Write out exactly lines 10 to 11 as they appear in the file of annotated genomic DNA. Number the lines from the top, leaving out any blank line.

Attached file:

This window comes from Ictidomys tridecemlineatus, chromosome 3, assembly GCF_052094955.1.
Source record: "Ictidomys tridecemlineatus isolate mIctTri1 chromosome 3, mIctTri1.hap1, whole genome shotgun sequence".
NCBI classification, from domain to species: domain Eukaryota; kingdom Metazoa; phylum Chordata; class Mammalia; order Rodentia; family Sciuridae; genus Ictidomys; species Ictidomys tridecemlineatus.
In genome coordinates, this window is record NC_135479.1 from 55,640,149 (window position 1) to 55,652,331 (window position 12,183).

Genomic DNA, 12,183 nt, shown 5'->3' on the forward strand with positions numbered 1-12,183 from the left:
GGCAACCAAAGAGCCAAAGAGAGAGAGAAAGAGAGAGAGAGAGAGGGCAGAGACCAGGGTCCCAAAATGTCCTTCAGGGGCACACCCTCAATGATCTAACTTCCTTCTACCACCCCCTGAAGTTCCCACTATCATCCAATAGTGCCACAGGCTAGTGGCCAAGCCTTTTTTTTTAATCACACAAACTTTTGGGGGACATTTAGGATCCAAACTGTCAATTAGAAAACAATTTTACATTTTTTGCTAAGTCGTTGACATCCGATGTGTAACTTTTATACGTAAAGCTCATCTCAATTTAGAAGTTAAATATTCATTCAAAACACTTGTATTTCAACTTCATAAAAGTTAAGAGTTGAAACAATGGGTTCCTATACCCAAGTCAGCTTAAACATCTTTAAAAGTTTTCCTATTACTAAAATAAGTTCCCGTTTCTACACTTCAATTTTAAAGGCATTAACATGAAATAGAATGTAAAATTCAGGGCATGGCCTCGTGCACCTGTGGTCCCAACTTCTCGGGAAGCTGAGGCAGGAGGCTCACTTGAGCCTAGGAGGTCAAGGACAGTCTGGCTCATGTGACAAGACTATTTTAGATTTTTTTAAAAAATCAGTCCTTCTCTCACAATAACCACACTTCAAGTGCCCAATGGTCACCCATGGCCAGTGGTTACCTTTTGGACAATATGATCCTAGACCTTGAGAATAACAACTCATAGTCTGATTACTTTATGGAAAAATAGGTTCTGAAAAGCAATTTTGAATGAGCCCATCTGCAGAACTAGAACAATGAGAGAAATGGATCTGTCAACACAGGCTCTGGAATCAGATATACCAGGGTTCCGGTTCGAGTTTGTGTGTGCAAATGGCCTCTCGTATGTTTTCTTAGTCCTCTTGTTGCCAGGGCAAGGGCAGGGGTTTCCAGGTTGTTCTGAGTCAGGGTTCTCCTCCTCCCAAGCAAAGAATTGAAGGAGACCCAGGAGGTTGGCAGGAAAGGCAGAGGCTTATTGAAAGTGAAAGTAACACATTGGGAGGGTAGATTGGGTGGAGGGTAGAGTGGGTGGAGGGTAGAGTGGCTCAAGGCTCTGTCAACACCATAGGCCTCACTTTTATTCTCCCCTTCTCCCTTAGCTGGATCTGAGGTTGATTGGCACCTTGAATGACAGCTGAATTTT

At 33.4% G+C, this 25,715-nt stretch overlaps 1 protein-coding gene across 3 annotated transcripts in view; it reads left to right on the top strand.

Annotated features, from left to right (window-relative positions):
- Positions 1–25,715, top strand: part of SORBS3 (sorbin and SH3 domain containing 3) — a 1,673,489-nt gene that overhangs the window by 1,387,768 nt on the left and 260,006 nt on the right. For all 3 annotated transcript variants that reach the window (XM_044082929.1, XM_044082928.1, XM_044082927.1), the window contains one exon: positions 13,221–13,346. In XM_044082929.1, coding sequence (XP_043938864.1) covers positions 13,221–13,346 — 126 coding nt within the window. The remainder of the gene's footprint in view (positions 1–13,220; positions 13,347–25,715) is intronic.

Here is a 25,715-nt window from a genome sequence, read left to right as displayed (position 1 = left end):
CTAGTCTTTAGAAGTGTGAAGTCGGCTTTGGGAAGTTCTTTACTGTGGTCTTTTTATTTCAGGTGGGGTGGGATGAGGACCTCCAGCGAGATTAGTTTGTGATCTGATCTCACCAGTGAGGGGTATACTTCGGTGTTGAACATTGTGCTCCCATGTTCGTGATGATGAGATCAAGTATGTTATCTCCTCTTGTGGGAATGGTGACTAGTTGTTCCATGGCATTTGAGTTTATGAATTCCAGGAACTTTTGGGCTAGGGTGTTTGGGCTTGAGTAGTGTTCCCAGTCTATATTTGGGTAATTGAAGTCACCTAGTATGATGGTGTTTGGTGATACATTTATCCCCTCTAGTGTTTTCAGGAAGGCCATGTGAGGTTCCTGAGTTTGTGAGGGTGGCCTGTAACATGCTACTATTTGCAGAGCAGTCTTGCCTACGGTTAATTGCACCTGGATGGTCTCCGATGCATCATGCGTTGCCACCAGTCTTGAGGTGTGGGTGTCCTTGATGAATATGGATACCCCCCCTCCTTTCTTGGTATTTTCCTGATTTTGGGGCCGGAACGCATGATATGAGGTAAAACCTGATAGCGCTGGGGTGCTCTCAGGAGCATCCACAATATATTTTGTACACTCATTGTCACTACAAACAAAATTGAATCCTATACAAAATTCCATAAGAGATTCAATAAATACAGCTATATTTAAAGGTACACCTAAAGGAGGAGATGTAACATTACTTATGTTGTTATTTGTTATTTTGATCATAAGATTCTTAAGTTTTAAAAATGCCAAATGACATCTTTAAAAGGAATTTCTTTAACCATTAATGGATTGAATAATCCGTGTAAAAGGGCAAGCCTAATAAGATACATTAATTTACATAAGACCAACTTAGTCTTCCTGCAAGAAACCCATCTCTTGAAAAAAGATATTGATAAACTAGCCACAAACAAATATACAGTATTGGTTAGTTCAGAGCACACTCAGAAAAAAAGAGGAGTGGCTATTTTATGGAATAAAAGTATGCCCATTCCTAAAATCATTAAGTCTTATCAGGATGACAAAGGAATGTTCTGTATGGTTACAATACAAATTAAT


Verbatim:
Here is a 25,715-nt window from a genome sequence, read left to right as displayed (position 1 = left end):
CTAGTCTTTAGAAGTGTGAAGTCGGCTTTGGGAAGTTCTTTACTGTGGTCTTTTTATTTCAGGTGGGGTGGGATGAGGACCTCCAGCGAGATTAGTTTGTGATCTGATCTCACCAGTGAGGGGTATACTTCGGTGTTGAACATTGTGCTCCCATGTTCGTGATGATGAGATCAAGTATGTTATCTCCTCTTGTGGGAATGGTGACTAGTTGTTCCATGGCATTTGAGTTTATGAATTCCAGGAACTTTTGGGCTAGGGTGTTTGGGCTTGAGTAGTGTTCCCAGTCTATATTTGGGTAATTGAAGTCACCTAGTATGATGGTGTTTGGTGATACATTTATCCCCTCTAGTGTTTTCAGGAAGGCCATGTGAGGTTCCTGAGTTTGTGAGGGTGGCCTGTAACATGCTACTATTTGCAGAGCAGTCTTGCCTACGGTTAATTGCACCTGGATGGTCTCCGATGCATCATGCGTTGCCACCAGTCTTGAGGTGTGGGTGTCCTTGATGAATATGGATACCCCCCCTCCTTTCTTGGTATTTTCCTGATTTTGGGGCCGGAACGCATGATATGAGGTAAAACCTGATAGCGCTGGGGTGCTCTCAGGAGCATCCACAATATATTTTGTACACTCATTGTCACTACAAACAAAATTGAATCCTATACAAAATTCCATAAGAGATTCAATAAATACAGCTATATTTAAAGGTACACCTAAAGGAGGAGATGTAACATTACTTATGTTGTTATTTGTTATTTTGATCATAAGATTCTTAAGTTTTAAAAATGCCAAATGACATCTTTAAAAGGAATTTCTTTAACCATTAATGGATTGAATAATCCGTGTAAAAGGGCAAGCCTAATAAGATACATTAATTTACATAAGACCAACTTAGTCTTCCTGCAAGAAACCCATCTCTTGAAAAAAGATATTGATAAACTAGCCACAAACAAATATACAGTATTGGTTAGTTCAGAGCACACTCAGAAAAAAAGAGGAGTGGCTATTTTATGGAATAAAAGTATGCCCATTCCTAAAATCATTAAGTCTTATCAGGATGACAAAGGAATGTTCTGTATGGTTACAATACAAATTAAT